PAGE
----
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Review – John Ambrosini Quartet presented by the LI Music Hall of Fame

Jazz Review

By Michael Block

The Long Island Music Hall of Fame Summer Concert Series 2016

The John Ambrosini Quartet

 July 29th-Boulton Center, Bayshore, New York

The telepathic cool that the John Ambrosini quartet brought to their highly improvised interpretations of jazz standards served as a balm for a rapturous crowd decompressing in the final moments of a stubborn July heat wave. In addition to Ambrosini as pianist and leader, the ensemble consisted of Dominick Duval, Jr. (bass), Carl Bartlett Jr. (sax) and Napoleon Revels Bey (drums).  Classics such as “Bye Bye Blackbird” were given makeovers that created the thrill of experiencing the familiar in an accessible yet mysterious way. This funkified version of the Ray Henderson tune show-cased the entire ensemble’s ability to stretch and vamp in free-form, while Bartlett’s and Ambrosini’s soloing prowess eventually returned the listener to a safe landing on more familiar melodic ground. Over the years, Ambrosini’s soloing has incrementally evolved towards its current level of mastery.

The power of restraint-inspired musical phrasing and in-the-moment emotive surprises were evident throughout the show. Among the evening’s many highlights was the bebop meets hip-hop interpretation of Monk’s “Straight No Chaser”. On this tune and Mango Santamaria’s “Afro Blue”, Bey’s percussive style of drumming provided the texture for the band to travel to experimental terrain and then reconvene in familiar places that kept a highly tuned-in audience’s collective ears wide open. “Afro Blue” also served up some novel exchanges of melody and rhythm between Ambrosini and Duval who were dialed into to a stirring piano/bass dialogue within the whole. Ambrosini’s spry and respectful comping during Duval’s melodic soloing on Victor Young’s “Stella by Starlight” was another highlight that seemed to elevate the entire group.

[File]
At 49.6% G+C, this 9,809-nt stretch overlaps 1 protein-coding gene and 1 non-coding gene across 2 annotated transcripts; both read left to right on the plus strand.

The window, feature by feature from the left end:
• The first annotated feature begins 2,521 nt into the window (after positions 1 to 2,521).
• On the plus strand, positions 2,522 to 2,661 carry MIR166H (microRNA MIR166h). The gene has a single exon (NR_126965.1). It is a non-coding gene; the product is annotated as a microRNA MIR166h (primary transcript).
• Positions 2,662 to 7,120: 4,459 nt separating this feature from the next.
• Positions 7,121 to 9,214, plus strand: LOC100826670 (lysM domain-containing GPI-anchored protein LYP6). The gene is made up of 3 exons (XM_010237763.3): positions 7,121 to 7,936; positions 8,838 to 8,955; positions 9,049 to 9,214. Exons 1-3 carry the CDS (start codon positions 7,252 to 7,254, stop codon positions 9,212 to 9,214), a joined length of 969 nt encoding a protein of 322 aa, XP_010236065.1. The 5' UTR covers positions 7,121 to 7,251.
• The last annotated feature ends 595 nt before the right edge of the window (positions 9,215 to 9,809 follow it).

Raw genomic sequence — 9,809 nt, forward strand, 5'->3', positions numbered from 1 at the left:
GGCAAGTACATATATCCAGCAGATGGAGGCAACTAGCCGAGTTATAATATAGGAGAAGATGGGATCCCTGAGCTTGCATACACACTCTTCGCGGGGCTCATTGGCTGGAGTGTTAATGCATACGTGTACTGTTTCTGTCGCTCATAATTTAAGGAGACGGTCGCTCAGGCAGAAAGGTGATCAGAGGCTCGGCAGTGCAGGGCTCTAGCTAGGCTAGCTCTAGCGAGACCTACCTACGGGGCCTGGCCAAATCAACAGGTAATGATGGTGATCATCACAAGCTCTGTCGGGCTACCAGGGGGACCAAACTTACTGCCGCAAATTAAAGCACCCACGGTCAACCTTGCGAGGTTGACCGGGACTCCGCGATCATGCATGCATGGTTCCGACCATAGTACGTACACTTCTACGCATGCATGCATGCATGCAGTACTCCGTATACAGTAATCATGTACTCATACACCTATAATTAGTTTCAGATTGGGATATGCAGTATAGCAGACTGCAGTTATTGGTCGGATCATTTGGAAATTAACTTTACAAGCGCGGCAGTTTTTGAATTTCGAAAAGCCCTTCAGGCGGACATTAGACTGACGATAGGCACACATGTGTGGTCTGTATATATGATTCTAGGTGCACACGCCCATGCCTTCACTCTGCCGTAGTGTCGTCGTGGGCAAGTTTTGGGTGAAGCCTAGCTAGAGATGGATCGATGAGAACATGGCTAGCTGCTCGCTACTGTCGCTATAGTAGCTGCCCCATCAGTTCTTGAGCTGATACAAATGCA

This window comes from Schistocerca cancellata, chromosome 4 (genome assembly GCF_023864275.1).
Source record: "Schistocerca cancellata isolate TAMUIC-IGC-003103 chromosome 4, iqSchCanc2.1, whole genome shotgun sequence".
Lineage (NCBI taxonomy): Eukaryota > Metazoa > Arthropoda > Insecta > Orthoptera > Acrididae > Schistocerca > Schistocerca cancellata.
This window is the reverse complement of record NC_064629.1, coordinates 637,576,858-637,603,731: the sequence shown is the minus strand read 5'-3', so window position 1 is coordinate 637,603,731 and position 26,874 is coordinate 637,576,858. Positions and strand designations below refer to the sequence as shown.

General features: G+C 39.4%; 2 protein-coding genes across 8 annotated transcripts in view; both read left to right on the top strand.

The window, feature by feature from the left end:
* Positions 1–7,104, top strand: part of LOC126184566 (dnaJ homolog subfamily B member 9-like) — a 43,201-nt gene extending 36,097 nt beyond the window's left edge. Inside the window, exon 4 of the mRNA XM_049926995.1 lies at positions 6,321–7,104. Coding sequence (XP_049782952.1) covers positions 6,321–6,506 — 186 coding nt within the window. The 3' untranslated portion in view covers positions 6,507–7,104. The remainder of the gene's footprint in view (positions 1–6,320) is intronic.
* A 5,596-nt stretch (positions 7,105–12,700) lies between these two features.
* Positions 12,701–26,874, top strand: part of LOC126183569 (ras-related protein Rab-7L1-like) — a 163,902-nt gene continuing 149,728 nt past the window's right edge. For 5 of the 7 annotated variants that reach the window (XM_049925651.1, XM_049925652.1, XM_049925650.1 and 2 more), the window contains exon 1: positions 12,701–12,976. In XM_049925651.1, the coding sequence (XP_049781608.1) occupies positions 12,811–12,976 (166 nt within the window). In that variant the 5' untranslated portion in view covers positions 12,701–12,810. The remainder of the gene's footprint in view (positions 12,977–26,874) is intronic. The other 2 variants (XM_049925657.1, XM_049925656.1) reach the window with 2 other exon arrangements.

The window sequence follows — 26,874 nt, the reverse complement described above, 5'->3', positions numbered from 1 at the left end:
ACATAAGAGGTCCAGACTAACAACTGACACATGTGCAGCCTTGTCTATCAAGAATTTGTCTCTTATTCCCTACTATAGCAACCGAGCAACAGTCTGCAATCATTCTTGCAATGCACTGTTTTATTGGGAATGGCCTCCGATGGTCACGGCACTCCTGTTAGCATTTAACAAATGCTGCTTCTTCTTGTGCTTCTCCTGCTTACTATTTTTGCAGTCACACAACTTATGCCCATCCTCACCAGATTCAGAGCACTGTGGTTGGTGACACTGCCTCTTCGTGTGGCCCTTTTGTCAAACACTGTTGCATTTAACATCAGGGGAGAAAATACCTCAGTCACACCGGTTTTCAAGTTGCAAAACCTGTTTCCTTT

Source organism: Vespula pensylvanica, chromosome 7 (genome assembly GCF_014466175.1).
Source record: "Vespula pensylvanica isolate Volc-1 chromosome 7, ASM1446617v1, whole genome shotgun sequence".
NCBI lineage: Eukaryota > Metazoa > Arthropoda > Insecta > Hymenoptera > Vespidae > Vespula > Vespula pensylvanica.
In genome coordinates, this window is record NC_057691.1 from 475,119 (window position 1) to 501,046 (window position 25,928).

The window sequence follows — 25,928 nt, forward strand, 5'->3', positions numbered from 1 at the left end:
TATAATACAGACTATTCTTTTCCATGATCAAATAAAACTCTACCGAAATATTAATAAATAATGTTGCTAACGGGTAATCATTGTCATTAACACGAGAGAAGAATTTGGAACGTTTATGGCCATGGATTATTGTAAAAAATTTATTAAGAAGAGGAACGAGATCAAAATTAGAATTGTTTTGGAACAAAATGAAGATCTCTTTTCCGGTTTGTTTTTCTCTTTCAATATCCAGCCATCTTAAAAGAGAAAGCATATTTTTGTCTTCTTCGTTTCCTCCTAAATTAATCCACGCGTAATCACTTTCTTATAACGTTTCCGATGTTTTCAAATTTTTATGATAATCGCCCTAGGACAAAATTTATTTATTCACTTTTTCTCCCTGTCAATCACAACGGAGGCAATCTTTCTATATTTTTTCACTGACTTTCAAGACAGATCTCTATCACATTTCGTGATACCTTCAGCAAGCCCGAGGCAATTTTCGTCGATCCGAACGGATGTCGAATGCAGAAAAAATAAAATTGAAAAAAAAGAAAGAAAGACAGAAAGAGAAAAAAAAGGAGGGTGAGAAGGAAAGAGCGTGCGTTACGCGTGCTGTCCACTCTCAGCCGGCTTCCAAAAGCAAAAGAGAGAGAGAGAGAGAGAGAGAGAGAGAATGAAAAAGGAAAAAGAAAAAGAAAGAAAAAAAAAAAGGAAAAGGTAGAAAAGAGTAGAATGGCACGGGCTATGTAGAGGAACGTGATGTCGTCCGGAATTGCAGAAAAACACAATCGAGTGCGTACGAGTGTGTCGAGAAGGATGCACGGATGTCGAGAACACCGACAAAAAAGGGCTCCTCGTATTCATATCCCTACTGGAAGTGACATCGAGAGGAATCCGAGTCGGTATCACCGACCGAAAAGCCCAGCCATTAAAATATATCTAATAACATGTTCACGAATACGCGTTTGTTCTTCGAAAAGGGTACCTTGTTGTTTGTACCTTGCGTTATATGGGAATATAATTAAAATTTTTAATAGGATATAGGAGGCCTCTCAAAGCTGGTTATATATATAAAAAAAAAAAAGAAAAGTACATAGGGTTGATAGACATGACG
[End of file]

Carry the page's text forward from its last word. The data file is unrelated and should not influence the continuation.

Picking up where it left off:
Under Ambrosini’s agile leadership, the group navigated the endless musical tributaries that improvisation and a flexibility of style allow while maintaining the contours of the familiar and a deep connection to the audience.

(Michael Block is a freelance writer whose credits include the “Around the Block” music column for Long Island Pulse magazine)

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